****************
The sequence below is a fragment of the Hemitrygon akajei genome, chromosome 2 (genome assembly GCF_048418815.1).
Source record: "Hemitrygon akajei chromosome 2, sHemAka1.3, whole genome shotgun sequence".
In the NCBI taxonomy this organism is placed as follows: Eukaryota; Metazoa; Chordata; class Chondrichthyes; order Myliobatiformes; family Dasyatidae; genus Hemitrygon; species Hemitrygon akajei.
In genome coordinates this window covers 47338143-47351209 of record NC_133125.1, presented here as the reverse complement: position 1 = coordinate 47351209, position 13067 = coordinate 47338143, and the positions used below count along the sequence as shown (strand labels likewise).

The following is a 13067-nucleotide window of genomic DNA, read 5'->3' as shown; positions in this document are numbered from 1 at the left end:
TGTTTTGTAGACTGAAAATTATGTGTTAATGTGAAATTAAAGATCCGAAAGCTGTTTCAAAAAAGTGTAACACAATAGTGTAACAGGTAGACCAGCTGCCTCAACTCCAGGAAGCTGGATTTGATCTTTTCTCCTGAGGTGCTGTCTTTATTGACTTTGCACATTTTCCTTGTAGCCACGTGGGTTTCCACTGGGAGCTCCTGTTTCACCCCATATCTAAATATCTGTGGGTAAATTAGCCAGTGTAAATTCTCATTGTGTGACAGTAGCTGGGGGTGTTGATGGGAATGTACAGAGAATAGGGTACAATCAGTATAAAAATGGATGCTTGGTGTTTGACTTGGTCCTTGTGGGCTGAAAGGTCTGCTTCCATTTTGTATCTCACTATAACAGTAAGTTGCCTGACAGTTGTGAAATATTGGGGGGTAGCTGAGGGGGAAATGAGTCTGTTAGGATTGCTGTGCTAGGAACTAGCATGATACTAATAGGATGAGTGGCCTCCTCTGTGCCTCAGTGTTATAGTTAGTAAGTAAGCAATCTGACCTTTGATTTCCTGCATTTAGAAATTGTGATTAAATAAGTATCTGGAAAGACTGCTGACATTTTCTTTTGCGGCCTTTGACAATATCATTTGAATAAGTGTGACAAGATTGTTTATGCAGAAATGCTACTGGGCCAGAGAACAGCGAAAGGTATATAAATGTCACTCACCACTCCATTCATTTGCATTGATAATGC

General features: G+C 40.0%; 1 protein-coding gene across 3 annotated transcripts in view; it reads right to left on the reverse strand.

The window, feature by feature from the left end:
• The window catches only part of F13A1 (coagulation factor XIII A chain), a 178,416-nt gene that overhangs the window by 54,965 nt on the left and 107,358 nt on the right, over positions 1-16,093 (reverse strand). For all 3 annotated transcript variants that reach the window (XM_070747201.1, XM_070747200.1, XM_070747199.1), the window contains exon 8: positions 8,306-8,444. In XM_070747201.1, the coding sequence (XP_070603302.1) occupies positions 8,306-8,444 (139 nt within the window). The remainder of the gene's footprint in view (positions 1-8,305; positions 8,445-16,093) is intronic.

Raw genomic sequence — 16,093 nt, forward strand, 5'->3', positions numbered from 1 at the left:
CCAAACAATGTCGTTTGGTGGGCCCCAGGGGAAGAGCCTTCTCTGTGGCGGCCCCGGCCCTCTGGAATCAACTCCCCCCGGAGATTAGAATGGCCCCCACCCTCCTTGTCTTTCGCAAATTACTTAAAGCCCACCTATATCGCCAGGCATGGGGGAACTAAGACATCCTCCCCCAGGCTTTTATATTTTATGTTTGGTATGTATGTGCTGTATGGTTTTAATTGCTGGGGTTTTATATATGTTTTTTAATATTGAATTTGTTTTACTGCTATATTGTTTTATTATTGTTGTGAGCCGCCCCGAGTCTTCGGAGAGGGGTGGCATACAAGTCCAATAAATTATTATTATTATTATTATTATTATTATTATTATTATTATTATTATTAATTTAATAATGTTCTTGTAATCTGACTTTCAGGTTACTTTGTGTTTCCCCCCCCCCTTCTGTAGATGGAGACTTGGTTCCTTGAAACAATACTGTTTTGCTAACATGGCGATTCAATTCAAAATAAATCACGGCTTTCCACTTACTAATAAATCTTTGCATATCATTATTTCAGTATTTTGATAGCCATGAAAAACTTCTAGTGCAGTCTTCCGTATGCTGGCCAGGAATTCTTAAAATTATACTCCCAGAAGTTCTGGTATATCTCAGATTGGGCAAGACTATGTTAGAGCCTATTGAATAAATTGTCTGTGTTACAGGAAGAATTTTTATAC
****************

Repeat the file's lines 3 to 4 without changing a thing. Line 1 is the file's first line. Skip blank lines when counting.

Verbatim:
In the NCBI taxonomy this organism is placed as follows: Eukaryota; Metazoa; Chordata; class Chondrichthyes; order Myliobatiformes; family Dasyatidae; genus Hemitrygon; species Hemitrygon akajei.
In genome coordinates this window covers 47338143-47351209 of record NC_133125.1, presented here as the reverse complement: position 1 = coordinate 47351209, position 13067 = coordinate 47338143, and the positions used below count along the sequence as shown (strand labels likewise).